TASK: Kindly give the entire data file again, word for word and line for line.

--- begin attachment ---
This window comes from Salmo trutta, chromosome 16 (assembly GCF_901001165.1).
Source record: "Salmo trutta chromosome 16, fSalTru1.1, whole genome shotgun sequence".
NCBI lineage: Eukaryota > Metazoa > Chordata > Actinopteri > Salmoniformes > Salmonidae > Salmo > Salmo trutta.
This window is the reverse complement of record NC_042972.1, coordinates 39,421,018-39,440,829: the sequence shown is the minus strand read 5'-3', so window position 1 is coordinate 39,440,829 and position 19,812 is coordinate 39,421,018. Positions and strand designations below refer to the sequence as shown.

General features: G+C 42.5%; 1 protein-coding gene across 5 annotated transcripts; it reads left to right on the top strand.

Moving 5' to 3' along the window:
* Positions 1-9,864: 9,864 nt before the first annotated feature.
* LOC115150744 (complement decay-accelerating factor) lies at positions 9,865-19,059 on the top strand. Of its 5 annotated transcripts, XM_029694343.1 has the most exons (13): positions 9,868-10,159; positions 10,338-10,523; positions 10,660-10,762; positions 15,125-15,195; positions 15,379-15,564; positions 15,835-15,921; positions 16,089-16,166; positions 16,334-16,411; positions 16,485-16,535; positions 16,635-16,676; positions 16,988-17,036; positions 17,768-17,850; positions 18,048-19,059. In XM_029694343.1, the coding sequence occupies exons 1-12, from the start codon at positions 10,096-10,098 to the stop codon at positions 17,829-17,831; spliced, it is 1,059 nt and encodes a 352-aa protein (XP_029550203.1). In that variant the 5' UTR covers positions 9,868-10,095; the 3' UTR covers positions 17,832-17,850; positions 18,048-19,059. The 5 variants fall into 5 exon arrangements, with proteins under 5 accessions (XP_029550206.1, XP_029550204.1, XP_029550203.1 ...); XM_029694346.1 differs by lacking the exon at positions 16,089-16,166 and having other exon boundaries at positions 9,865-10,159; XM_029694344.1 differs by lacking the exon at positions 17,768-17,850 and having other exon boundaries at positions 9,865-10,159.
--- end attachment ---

This window comes from Salmo trutta, chromosome 16 (assembly GCF_901001165.1).
Source record: "Salmo trutta chromosome 16, fSalTru1.1, whole genome shotgun sequence".
NCBI lineage: Eukaryota > Metazoa > Chordata > Actinopteri > Salmoniformes > Salmonidae > Salmo > Salmo trutta.
This window is the reverse complement of record NC_042972.1, coordinates 39,421,018-39,440,829: the sequence shown is the minus strand read 5'-3', so window position 1 is coordinate 39,440,829 and position 19,812 is coordinate 39,421,018. Positions and strand designations below refer to the sequence as shown.

General features: G+C 42.5%; 1 protein-coding gene across 5 annotated transcripts; it reads left to right on the top strand.

Moving 5' to 3' along the window:
* Positions 1-9,864: 9,864 nt before the first annotated feature.
* LOC115150744 (complement decay-accelerating factor) lies at positions 9,865-19,059 on the top strand. Of its 5 annotated transcripts, XM_029694343.1 has the most exons (13): positions 9,868-10,159; positions 10,338-10,523; positions 10,660-10,762; positions 15,125-15,195; positions 15,379-15,564; positions 15,835-15,921; positions 16,089-16,166; positions 16,334-16,411; positions 16,485-16,535; positions 16,635-16,676; positions 16,988-17,036; positions 17,768-17,850; positions 18,048-19,059. In XM_029694343.1, the coding sequence occupies exons 1-12, from the start codon at positions 10,096-10,098 to the stop codon at positions 17,829-17,831; spliced, it is 1,059 nt and encodes a 352-aa protein (XP_029550203.1). In that variant the 5' UTR covers positions 9,868-10,095; the 3' UTR covers positions 17,832-17,850; positions 18,048-19,059. The 5 variants fall into 5 exon arrangements, with proteins under 5 accessions (XP_029550206.1, XP_029550204.1, XP_029550203.1 ...); XM_029694346.1 differs by lacking the exon at positions 16,089-16,166 and having other exon boundaries at positions 9,865-10,159; XM_029694344.1 differs by lacking the exon at positions 17,768-17,850 and having other exon boundaries at positions 9,865-10,159.